Paul Kohner was once engaged to Mary Philbin, the star of Universal’s Phantom of the Opera. Their marriage never happened because Philbin’s parents disapproved. Kohner later fell in love with Mexican actress Lupita Tovar and cast her as “Eva” Seward in the Spanish Dracula. Kohner successfully wooed Tovar during production, and they were married on the day before Halloween in 1932. But the story doesn’t end there. Their daughter Susan Kohner was a film and television actress. Her most famous films are Imitation of Life, The Gene Krupa Story, and All the Fine Young Cannibals.
Susan Kohner retired from acting in 1964. She and her husband John Weitz welcomed their first son Paul that same year and their second son Chris five years later. Do the names Paul and Chris Weitz sound familiar? They should. The two siblings produced and directed American Pie in 1999.

After finishing the last episode of Schitt’s Creek the other night, my wife and I were discussing Eugene Levy’s long career and what an underrated actor he is. We remembered fondly his performance as Jim’s Dad in American Pie, specifically the scene in which Levy discovers Jason Biggs… “knowing” the titular pastry… in the Biblical sense. It seemed to us that Levy’s combination of utter shock and patient love for his son was the real punchline of the scene. (“Well, we’ll just tell your mother… that we ate it all.”) I told my wife the Paul Kohner story, which she thought was cool. I was thankful that my wife’s eyes do not glaze over (usually) when I starting waxing trivial, and I was thankful that I had at least one cool story left which she had never heard.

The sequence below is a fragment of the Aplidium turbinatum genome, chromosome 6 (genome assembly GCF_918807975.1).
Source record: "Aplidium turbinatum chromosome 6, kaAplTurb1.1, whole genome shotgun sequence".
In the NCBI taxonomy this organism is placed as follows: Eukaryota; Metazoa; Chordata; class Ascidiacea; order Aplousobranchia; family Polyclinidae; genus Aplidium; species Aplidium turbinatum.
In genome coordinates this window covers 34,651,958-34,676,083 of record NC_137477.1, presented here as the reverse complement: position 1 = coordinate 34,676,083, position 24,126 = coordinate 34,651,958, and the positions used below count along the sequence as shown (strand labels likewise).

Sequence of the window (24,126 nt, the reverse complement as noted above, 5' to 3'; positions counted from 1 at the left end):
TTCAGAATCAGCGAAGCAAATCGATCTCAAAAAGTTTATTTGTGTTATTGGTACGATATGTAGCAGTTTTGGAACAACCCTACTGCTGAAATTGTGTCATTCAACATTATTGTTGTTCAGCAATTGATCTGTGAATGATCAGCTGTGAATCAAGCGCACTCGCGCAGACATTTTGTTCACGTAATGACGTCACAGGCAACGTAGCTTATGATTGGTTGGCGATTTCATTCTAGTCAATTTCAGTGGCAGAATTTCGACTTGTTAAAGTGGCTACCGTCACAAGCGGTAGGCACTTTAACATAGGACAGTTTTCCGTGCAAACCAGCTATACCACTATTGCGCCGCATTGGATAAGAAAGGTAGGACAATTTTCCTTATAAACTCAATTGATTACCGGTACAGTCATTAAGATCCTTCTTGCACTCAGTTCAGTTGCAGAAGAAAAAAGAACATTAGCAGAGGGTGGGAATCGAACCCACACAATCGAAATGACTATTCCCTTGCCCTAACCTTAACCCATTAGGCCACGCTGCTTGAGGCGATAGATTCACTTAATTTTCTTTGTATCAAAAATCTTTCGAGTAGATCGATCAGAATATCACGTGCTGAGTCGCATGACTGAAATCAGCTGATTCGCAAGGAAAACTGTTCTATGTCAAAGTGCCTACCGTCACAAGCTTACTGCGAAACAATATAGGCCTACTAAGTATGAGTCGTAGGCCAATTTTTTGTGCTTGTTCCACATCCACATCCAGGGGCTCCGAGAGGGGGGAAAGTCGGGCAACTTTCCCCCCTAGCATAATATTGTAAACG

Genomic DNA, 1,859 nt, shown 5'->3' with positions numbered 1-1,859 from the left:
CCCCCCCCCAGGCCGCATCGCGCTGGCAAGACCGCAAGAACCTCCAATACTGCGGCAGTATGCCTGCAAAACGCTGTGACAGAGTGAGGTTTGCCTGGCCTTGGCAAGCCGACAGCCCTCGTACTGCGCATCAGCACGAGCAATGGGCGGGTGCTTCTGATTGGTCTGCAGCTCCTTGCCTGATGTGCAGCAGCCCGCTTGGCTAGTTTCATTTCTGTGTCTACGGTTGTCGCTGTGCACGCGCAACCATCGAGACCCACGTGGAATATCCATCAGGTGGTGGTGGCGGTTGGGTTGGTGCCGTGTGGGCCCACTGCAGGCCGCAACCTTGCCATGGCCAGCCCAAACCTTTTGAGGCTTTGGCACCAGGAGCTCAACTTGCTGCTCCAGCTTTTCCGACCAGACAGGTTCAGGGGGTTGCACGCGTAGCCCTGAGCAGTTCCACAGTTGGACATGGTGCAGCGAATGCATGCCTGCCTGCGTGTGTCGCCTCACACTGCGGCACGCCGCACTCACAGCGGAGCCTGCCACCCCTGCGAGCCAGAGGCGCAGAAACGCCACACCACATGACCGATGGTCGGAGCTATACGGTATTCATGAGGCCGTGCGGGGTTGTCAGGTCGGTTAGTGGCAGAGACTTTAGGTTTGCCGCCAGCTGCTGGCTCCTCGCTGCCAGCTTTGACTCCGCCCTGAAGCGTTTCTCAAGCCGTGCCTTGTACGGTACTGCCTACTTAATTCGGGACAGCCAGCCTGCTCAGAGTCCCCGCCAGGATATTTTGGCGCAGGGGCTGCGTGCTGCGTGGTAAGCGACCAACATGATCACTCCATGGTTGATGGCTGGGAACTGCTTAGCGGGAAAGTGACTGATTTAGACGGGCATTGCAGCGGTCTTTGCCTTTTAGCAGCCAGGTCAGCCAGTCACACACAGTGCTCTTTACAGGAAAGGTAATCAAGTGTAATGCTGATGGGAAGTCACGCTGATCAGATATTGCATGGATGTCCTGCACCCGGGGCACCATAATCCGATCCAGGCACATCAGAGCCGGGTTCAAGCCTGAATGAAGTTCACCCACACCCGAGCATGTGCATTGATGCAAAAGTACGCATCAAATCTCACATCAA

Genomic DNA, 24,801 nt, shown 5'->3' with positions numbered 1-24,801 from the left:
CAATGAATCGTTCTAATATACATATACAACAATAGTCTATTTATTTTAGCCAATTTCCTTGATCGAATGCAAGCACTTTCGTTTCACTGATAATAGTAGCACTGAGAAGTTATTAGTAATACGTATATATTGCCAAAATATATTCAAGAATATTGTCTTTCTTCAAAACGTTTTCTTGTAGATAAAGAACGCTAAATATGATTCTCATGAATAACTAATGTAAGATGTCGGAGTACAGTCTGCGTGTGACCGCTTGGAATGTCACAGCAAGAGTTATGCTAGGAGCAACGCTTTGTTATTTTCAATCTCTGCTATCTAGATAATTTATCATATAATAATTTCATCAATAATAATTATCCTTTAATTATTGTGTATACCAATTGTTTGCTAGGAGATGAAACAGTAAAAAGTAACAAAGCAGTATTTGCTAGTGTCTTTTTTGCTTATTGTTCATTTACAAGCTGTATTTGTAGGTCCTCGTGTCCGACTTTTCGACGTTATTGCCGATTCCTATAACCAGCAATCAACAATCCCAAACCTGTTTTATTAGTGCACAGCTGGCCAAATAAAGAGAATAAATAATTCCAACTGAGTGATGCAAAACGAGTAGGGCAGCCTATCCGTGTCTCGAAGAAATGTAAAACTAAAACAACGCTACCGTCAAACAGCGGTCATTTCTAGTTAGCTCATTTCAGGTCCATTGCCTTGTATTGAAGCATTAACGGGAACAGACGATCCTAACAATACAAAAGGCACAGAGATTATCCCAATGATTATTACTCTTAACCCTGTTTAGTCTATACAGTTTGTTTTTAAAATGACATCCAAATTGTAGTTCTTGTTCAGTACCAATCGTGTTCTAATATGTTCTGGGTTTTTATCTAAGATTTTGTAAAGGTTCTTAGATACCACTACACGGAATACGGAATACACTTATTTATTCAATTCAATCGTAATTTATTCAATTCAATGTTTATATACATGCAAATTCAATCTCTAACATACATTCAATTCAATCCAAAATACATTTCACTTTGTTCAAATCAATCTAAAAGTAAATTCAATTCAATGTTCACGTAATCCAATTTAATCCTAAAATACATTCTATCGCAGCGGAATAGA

During a pandemic, one has to ration those.
So, readers, it’s like this: If not for the Spanish Dracula, there would be no American Pie. Without the Spanish Dracula, Paul Kohner and Lupita Tovar would never have wed; if they never wed, there’s no Susan Kohner; without Susan Kohner, there are no Paul and Chris Weitz; without Paul and Chris Weitz, there is no American Pie. Simple. And that is why I’m thankful for… all of it. Here’s hoping that my readers’ “American pies” this year are pumpkin and apple.

Happy Thanksgiving.


  1. JB, I think this is my favorite column of yours of the entire year! And not just because I love American Pie with all my heart.

    I'm thankful for you and for Jan and for movies giving us an excuse to get to know each other.

  2. Right back at you. Glad that you are on the mend.

  3. This may be my favorite of all the Movies Is Good columns, which are Legion. Thank you JB, we are all thankful for F This Movie and each and every contributor.

  4. Great column, JB! I would like to also echo the thanks for all of you here at F This Movie. This place has proven a positive distraction during what has been one of the most difficult years of my life. That's the magic of movie love and the movie lovers.

  5. JB, thank you for this absolute treasure of a column. Very sweet and very funny. I needed that today.